[Osmf-talk] Elections: Avoid Mandate Creep
eugene at usvitsky.com
Sat Nov 12 15:37:23 GMT 2011
I personally strongly support the actions of the new Board. I have the
same understanding of things going on and if I was chosen I would seek
the same actions.
I'd like to remind you about your previous posts under the same
subject, back in the beginning of September. You never answered my
questions (rather rhetorical, but still) so I will ask the same again.
Others can read that message here -
My points was that OSM members never actually voted for OSMF creation
ever. So, Data WG (member of which you are) simply don't have a
mandate to delete user content and ban users. So if we implement an
approach "support not control" in reality, should we dismiss all WGs
(including DWG and TWG)? Should we develop a "karma" voting system
when users can vote for each other and those with highly negative
rating will be banned automatically? Should we not limit people in
access to servers hosting OSM (both physically and electronically)
because noone is better than others?
You are writing:
> I think democracy benefits from
> options being publicly discussed among the electorate, rather than everyone
> silently and secretly posting their vote.
But do you remember your own words: "OSM is not a democracy, and does
not aspire to be one."?
The process of managing the project of such size can't be halfway
process - here we manage things, and here we are playing democracy.
OSMF IS already controlling the project in parts and this neither can
be avoided nor (more importantly) rises any large scale concerns. We
should simply stop pretending that OSM is simply a group of equal
people mapping the world. We should accept the fact that there's no
other project of such size which can live successfully without
managing its most important parts. We should at last understand that
project NEEDS management and all we as its members should do is to
avoid Wikipedia- or corporate-like extremes in it.
Other people often insist that OSM organisation type is do-ocracy. I'm
against any fancy "-cracy" names, especially of non-existing types.
But anyhow members of new Board are acting exactly this way - they do.
They do because they want to do and they can. Isn't it the OSM style?
On Sat, Nov 12, 2011 at 6:23 PM, Frederik Ramm <frederik at remote.org> wrote:
> On 11/12/2011 01:52 PM, Serge Wroclawski wrote:
>> Do you believe your views have greater importance than other voters?
> The point is that I would like to *discuss* my views with the other voters,
> most of whom I assume are on this list. I think democracy benefits from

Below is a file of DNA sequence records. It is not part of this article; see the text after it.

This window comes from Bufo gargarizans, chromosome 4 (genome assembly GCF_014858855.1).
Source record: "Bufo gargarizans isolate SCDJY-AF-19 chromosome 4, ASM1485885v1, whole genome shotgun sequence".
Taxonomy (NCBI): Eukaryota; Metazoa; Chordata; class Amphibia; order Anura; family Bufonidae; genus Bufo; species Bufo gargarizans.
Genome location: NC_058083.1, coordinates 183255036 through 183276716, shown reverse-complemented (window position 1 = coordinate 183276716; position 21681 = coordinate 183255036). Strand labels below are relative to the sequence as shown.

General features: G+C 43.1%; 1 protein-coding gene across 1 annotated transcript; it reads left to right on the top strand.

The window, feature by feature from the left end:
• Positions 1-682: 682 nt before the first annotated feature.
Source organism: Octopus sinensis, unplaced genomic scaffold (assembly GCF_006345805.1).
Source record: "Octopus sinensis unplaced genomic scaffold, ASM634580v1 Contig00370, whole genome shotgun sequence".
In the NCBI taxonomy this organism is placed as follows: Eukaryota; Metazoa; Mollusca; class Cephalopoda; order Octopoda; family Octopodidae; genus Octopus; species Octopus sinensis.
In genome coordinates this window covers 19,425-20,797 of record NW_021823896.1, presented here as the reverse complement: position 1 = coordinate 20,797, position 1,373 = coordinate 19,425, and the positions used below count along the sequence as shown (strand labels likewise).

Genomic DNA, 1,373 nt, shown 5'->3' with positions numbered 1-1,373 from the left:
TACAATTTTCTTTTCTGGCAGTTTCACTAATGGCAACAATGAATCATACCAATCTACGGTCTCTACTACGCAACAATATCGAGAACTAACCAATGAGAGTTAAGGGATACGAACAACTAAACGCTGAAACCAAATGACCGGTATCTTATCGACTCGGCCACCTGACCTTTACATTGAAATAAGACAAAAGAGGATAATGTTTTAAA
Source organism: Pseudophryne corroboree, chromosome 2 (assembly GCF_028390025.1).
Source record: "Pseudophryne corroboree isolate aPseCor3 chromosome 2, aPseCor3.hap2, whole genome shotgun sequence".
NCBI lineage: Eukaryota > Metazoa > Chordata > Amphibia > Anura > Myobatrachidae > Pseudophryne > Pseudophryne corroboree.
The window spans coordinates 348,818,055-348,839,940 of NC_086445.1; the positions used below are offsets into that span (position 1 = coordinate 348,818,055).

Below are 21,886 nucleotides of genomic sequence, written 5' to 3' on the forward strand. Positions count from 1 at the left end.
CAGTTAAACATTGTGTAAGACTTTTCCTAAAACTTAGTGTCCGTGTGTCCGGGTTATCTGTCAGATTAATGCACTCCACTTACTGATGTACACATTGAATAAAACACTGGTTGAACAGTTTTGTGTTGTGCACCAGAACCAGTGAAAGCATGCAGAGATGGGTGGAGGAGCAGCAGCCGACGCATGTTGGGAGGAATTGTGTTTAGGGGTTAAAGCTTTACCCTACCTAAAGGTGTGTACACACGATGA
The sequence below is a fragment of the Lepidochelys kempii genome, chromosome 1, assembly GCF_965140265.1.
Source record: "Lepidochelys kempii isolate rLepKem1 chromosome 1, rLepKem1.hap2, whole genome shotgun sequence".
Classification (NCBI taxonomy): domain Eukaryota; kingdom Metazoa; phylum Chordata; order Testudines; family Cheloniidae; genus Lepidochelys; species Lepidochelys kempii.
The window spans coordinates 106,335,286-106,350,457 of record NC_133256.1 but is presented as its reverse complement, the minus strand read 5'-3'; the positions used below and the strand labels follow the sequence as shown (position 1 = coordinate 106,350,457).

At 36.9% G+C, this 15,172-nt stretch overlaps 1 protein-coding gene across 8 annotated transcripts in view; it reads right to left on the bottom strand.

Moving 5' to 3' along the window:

> options being publicly discussed among the elctorate, rather than everyone
> silently and secretly posting their vote.
> If you don't share my views then I would be happy to hear a
> counter-argument, for example "no, Fred, I think you're wrong in saying that
> OSMF must be run differently than a commercial organisation; the management
> and goal-setting and goal-achievement and stuff is really the same in both
> kinds of organisation because...", or "no, Fred, I think you're wrong in
> saying that OSM works well enough without strong leadership and steering
> because...", or "no, Fred, I think that it is entirely correct that
> emergency measures have to be taken in order to steer OSM away from the
> brink because...".
> Any of those and more. But not "no, Fred, you're wrong to even talk about
> what the board does on this list". What kind of democracy is that supposed
> to be? This is not osmf-announce, this is a membership list with the aim of
> aiding the political processes, the building of consensus and the making of
> decisions inside OSMF. And public discourse is an essential component of any
> Certainly voters have not been asked "do you think that OSM is on the brink
> of collapse and a face-to-face board meeting is required to set short term
> goals to avoid that fate", neither in this election nor in any previous
> election. And they don't *have* to be asked that. But still it may well be
> possible that voters have something to say about it; after all, electing
> someone for board means that you let them govern in your place but the
> membership doesn't lose its democratic powers just because they elect
> someone. Even if you have elected someone - and the majority of board
> members are where they are in part because I have voted for them - that
> doesn't mean that you stop looking at what they do, at least not in my
> understanding of democracy.
> (For example, it is technically possible that the board makes a decision
> that a large majority of voters find wrong. Technically the board could
> decide to spend all of OSMF's money for a week-long F2F meeting on Barbados.
> I'm not saying they are doing anything like that but they *could*. If they
> *did*, and if someone complained, would you then reply with a shrug and say
> "well we elected them, we have to live with what they do and anyone asking
> questions must be a self-important troublemaker"? If your answer to this is
> "no", then where would you draw the line - what questions are legitimate,
> and what questions make the person asking them into someone who "believes
> that his views have greater importance than that of other voters"?)
> Frederik Ramm ## eMail frederik at remote.org ## N49°00'09" E008°23'33"
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